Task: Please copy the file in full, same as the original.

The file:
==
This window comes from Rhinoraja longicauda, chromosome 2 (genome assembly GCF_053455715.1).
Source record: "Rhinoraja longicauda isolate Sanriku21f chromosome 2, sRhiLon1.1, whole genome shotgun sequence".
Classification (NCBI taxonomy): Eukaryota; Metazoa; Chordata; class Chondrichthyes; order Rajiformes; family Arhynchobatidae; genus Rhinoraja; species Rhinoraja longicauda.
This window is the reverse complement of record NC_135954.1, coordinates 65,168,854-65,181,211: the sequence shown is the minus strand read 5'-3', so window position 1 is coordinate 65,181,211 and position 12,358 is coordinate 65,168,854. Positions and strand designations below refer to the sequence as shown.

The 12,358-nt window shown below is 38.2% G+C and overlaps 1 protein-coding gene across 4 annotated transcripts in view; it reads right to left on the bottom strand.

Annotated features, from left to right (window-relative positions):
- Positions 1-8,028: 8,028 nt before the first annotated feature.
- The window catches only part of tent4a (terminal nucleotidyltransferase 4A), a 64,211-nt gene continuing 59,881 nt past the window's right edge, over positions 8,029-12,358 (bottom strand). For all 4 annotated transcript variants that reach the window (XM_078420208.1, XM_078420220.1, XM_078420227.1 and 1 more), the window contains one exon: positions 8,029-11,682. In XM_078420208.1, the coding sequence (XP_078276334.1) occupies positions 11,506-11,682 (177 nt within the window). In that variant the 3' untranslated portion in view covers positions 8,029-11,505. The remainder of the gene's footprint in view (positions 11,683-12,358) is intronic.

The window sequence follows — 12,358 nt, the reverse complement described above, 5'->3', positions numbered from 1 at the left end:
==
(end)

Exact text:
This window comes from Rhinoraja longicauda, chromosome 2 (genome assembly GCF_053455715.1).
Source record: "Rhinoraja longicauda isolate Sanriku21f chromosome 2, sRhiLon1.1, whole genome shotgun sequence".
Classification (NCBI taxonomy): Eukaryota; Metazoa; Chordata; class Chondrichthyes; order Rajiformes; family Arhynchobatidae; genus Rhinoraja; species Rhinoraja longicauda.
This window is the reverse complement of record NC_135954.1, coordinates 65,168,854-65,181,211: the sequence shown is the minus strand read 5'-3', so window position 1 is coordinate 65,181,211 and position 12,358 is coordinate 65,168,854. Positions and strand designations below refer to the sequence as shown.

The 12,358-nt window shown below is 38.2% G+C and overlaps 1 protein-coding gene across 4 annotated transcripts in view; it reads right to left on the bottom strand.

Annotated features, from left to right (window-relative positions):
- Positions 1-8,028: 8,028 nt before the first annotated feature.
- The window catches only part of tent4a (terminal nucleotidyltransferase 4A), a 64,211-nt gene continuing 59,881 nt past the window's right edge, over positions 8,029-12,358 (bottom strand). For all 4 annotated transcript variants that reach the window (XM_078420208.1, XM_078420220.1, XM_078420227.1 and 1 more), the window contains one exon: positions 8,029-11,682. In XM_078420208.1, the coding sequence (XP_078276334.1) occupies positions 11,506-11,682 (177 nt within the window). In that variant the 3' untranslated portion in view covers positions 8,029-11,505. The remainder of the gene's footprint in view (positions 11,683-12,358) is intronic.

The window sequence follows — 12,358 nt, the reverse complement described above, 5'->3', positions numbered from 1 at the left end: